Once a year the COC Ensemble Studio get to show their talents on the big stage with a fully staged performance of a current production. This year’s choice of Atom Egoyan’s production of Così fan tutte was a good one. It showcased the talents of the singers really well and by using a different quartet of lovers in each act they were able to provide substantive roles for all the singers of the ensemble. I won’t dwell on the production as I have already reviewed it. The only changes I noted were a few change ups on the visual gags and that the “Albanians” kept their disguises on for quite a lot longer than with the main cast. So, how about the performances?
Anchoring the piece were the Don Alphonso of Gordon Bintner and the Despina of Claire de Sévigné. Both were impressive. Bintner sang quite elegantly and acted with great maturity. Don Alphonso is usually sung by somebody twice his age but he managed to muster up real gravitas and commanded the stage when he needed to. Claire was in her element. She’s a good comic actor and she made the most of her opportunities. The part sits nicely for her voice too and we got a very convincing Una donna a quindici anni with similar bite in In uomini, in soldati, sperare fedeltà?.
The first quartet was made up of Aviva Fortunata (Fiordiligi), Charlotte Burrage (Dorabella), Andrew Haji (Ferrando) and Cameron McPhail (Guglielmo). I think this would have been the first time either of the girls have performed to an audience of that size in a major opera house and they did very well. Fortunata made a very impressive job of Come scoglio and Burrage was equally impressive in Smanie implacabili. The boys were on great form. Haji was singing better than I have ever heard him with a particularly fine Un’aura amorosa. McPhail is a natural comedian and was very much in his element being both funny and just a bit sinister in Non siate ritrosi. Chemistry is really important in this act and Burrage and McPhail shone in their “interactions”. But really there was so much to like in this act with fine ensemble work backed by the excellent chorus.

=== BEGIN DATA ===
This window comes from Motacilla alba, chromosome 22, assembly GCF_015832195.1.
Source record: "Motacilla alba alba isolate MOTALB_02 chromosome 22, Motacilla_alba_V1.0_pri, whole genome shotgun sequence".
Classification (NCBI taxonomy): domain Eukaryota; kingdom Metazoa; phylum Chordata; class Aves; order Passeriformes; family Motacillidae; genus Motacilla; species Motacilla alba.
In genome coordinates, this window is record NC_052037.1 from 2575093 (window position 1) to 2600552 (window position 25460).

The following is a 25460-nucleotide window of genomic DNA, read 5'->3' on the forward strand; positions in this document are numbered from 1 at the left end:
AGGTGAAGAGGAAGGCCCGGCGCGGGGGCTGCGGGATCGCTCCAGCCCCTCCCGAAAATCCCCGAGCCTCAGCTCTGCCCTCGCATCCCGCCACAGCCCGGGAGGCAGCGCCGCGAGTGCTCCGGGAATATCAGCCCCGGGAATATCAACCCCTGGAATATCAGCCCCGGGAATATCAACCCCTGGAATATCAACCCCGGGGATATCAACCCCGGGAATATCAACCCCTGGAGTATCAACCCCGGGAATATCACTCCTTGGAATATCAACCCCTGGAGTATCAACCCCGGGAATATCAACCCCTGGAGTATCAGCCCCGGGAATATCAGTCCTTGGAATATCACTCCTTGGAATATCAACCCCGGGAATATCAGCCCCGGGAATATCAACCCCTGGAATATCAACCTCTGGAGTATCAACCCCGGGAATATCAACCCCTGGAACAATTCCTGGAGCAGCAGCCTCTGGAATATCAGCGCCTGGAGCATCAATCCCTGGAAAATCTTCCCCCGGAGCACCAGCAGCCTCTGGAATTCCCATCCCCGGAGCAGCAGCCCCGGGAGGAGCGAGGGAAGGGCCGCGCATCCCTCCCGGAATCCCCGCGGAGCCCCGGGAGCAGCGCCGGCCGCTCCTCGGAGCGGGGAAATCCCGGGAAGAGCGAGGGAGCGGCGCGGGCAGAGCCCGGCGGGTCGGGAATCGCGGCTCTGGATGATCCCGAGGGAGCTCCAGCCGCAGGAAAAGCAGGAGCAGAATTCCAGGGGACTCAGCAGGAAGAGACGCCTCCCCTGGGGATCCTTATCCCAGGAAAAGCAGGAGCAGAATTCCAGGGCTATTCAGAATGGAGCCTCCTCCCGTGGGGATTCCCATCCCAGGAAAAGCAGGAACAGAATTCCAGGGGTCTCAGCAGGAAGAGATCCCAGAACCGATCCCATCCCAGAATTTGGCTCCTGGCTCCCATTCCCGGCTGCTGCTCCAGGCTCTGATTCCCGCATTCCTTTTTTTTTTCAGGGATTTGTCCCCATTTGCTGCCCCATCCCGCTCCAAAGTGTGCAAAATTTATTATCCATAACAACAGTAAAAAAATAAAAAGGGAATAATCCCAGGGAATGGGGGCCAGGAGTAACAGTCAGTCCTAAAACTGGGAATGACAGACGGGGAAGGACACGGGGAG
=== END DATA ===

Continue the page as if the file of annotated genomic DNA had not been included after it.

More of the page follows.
Act 2 saw the appearance of Sasha Djihanian, Danielle MacMillan, Owen McCausland and Clarence Frazer so, overall, there was rather more big stage experience on show. It was all very solid again in this rather trickier act. Perhaps I’m the only one who finds that act 2 of Così drags a bit and, of course, it’s crueller than act 1 thus placing slightly different dramatic demands on the singers. There are fewer solo set pieces but Djihanian gave us a touching Per pietà, ben mio, perdona and Macmillan was charming in È amore un ladroncello. One does wonder though which closet Fiordiligi’s uniform came from in scene 3 as all the men in this production are at least three times the size of the diminutive Djihanian.
Act 2 Guglielmo isn’t a very winning personality it’s not easy to bring the part off. So, while Frazer perhaps isn’t as natural a comic talent as McPhail, it’s commendable that he did manage to inject some edge into this performance. For example, he was appropriately spiteful during the finale and in the gloating in scene 2. McCausland was on good form with fine ensemble work, good acting and a touching Ah, lo veggio. Bintner was quite a powerful presence throughout the act leading up to his triumphant Così fan tutte. Once again, excellent ensemble work throughout the act. A hat tip too to Johannes Debus and the orchestra for excellent and most sympathetic support to the singers.
Overall, the “gap” between this cast and the main cast was really quite small. The voices were somewhat smaller pretty much across the board and no other cast could match the Layla Claire/Wallis Giunta looks and chemistry but it was all really rather fine. This performance deserved the loud and long ovation it got from the largish audience who had braved another bitter Toronto evening to attend.